Normalizing Carnage

Democracy vs. the National Rifle Association

In early October a troubled twenty-six-year-old, armed with five handguns and a rifle, opened fire at his community college in Roseburg, Oregon, killing nine people and wounding seven. Back at his apartment investigators found two pistols, four rifles, and a shotgun. In late November a man armed with an assault rifle killed three people and wounded nine at a Planned Parenthood clinic in Colorado Springs. Less than a week later, a young married couple armed with two assault rifles and two semiautomatic handguns killed fourteen people and wounded twenty-one others at a holiday party in San Bernardino, California.

The motives and circumstances of these shootings had little in common. The Oregon gunman appears to have been motivated at least partly by a hatred of organized religion, while the shooters in California had declared themselves Islamic warriors. In his first court appearance, the Planned Parenthood shooter proclaimed himself  “a warrior for the babies.” But as the media continues to debate which of these events should be treated as terrorism and which as acts of insanity, we should not lose sight of what we know the three shootings did have in common: they all involved semi-automatic weapons purchased legally—and would have been far less deadly without them.

As critics of gun control are eager to point out, we cannot know for certain whether a ban on the civilian ownership of such weapons or a law mandating universal background checks would have prevented any of these particular atrocities. It is at least possible that the shooters would have found a way to buy the same weapons on the black market: there are, after all, a lot of guns floating around in this country; indeed, there are now more guns in America than Americans. But we do know that mass shootings are much less common in countries that make it harder to acquire firearms. That isn’t a coincidence. More generally, other developed countries with fewer guns and tighter gun-control laws have much lower rates of both homicide and suicide. Likewise, studies have shown that, here in America, states and municipalities with more gun restrictions have fewer gun-related deaths. Some might argue that what’s good for society collectively is nevertheless bad for individuals who wish to protect themselves and their families, but studies have also shown that people who live in households with guns are less safe overall than those who live in households without them. In short, the politics of gun control may be complicated, but the epidemiology is surprisingly simple: all other things being equal, more guns mean more bloodshed.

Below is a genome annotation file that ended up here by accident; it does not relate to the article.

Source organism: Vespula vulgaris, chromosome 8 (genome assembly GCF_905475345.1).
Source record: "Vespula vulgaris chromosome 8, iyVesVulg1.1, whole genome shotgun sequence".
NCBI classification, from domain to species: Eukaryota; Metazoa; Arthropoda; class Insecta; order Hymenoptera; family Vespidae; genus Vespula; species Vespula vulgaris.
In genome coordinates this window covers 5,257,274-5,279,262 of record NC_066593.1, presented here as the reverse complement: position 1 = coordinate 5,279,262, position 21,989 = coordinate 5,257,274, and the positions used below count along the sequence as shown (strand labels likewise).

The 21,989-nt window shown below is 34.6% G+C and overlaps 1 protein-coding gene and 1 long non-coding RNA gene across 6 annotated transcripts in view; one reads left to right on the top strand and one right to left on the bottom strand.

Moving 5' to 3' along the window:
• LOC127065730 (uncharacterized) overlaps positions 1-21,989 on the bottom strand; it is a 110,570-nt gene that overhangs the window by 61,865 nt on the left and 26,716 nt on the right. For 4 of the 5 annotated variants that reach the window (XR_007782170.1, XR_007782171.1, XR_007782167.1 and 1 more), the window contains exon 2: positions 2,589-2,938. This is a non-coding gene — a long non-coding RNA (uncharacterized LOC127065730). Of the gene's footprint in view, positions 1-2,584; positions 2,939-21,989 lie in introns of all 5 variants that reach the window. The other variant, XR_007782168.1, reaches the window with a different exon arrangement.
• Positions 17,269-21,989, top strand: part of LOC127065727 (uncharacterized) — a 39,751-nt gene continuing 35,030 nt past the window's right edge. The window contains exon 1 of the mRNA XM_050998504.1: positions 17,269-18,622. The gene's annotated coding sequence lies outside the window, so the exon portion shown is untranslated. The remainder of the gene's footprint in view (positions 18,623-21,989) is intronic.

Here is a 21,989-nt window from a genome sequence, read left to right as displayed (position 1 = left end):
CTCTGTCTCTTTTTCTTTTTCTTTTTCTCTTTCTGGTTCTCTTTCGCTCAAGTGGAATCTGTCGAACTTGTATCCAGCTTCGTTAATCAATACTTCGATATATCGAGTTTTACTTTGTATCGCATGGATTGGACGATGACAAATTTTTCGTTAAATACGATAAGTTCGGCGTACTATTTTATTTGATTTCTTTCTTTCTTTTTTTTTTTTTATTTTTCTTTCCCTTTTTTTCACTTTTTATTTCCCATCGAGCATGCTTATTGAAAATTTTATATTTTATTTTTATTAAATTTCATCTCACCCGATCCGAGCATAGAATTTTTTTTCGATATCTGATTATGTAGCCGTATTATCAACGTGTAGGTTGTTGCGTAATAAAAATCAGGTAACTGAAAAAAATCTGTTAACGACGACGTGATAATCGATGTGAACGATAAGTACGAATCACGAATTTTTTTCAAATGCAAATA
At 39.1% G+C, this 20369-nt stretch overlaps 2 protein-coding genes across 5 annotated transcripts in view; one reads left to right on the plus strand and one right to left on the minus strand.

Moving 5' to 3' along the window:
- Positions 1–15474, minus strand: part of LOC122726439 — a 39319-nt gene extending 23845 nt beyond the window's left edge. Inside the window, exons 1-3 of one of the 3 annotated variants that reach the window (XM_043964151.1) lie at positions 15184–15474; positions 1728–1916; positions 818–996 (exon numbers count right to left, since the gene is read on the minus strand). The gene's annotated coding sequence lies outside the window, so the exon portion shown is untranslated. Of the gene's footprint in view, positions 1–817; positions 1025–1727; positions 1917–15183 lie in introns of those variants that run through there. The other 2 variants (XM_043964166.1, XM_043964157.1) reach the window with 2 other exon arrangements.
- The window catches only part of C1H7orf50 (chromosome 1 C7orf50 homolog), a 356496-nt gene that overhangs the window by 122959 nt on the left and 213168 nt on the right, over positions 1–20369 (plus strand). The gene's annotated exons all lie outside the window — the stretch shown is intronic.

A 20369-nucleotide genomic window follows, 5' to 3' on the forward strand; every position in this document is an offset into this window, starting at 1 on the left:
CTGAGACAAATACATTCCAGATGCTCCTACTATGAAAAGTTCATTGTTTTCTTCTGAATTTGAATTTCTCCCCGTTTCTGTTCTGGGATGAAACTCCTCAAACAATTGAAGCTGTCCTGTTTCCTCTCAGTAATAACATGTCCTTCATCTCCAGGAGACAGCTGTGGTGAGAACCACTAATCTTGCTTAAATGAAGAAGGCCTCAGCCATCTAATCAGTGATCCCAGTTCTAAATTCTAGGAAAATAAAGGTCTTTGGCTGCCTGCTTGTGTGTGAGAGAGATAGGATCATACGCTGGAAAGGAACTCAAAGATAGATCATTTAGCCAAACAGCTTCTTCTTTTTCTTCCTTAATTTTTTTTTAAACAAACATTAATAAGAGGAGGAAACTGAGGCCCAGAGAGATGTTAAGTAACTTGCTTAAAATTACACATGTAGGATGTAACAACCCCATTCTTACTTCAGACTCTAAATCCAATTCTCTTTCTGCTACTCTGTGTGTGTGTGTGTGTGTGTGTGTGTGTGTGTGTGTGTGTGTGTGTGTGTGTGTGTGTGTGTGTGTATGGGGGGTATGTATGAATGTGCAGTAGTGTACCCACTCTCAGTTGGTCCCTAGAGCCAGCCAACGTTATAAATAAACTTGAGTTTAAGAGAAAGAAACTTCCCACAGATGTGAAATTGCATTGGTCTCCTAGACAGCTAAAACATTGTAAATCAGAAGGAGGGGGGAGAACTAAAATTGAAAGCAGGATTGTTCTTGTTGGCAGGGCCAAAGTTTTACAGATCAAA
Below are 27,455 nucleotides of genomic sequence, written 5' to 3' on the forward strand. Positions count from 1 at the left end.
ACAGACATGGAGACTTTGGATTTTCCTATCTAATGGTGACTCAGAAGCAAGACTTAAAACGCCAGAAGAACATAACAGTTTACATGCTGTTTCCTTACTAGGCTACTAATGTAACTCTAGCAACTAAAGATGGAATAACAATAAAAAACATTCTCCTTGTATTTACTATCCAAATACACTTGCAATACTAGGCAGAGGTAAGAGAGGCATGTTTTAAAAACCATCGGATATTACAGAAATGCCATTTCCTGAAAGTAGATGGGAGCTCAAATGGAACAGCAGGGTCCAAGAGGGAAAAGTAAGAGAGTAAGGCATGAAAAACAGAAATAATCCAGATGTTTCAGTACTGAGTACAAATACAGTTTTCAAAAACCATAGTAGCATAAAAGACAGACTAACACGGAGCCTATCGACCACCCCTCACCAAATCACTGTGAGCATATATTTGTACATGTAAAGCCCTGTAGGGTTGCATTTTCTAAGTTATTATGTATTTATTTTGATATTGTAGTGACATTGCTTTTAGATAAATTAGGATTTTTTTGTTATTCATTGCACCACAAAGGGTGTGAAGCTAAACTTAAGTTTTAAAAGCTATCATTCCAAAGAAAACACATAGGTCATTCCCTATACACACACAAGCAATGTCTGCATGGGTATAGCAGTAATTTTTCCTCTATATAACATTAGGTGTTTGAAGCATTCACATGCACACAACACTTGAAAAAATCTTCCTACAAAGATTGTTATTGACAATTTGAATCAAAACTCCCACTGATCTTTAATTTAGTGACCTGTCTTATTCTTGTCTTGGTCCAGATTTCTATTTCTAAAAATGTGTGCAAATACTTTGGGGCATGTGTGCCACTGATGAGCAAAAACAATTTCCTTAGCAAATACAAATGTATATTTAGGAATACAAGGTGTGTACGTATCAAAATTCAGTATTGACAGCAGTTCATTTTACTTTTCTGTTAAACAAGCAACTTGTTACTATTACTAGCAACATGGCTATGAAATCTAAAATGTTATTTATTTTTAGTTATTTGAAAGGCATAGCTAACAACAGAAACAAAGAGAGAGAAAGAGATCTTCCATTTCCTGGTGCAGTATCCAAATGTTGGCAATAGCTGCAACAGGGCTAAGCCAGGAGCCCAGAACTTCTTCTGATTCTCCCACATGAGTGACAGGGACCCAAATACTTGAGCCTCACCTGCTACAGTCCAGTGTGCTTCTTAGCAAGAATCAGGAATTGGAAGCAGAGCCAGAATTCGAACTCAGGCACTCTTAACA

This being the case, why are the politics still so complicated—even after Sandy Hook, and Aurora, and San Bernardino? The death tolls still shock, but so far they have failed to alarm the country into action. At this point it may be fair to assume that anyone unpersuaded by the mountain of evidence that gun control works is probably unpersuadable. Fortunately, we don’t need to convince all the holdouts, since a large majority of Americans already favor common-sense gun laws. A recent study published in Preventive Medicine found that more than 80 percent of the public, including gun owners, are in favor of background checks for all gun sales (there are currently exceptions for gun shows and private sellers). About 60 percent are in favor of laws that would ban assault weapons and large-capacity magazines. In 2013 the Chicago suburb of Highland Park passed an ordinance that does just that. On December 7 the Supreme Court declined to hear a challenge to that law. As the New York Times noted, this was the seventieth time since 2008 that the Court has declined to consider a lawsuit challenging a gun regulation. The door to further reform is wide open.

All we need now are lawmakers more responsive to public opinion than to the blandishments of gun-industry lobbyists. If the National Rifle Association is allowed to determine our gun policies, and voters merely get to choose which politicians will have the privilege of doing the NRA’s bidding, then Congress has ceased to function democratically. In their dubious interpretation of the Second Amendment, too many of our elected leaders—and all of one party—have forgotten that the Constitution was designed not only to secure the “blessings of liberty,” but also to “insure domestic tranquility,” and to “promote the general welfare.” Behind the moral outrage of a country that averages at least one mass shooting per day is a political outrage we can no longer tolerate: a Congress in thrall to profiteers who peddle what is essentially battlefield equipment to the general public. They would sell us bombs if they thought they could get away with it.

Published in the January 8, 2016 issue: 
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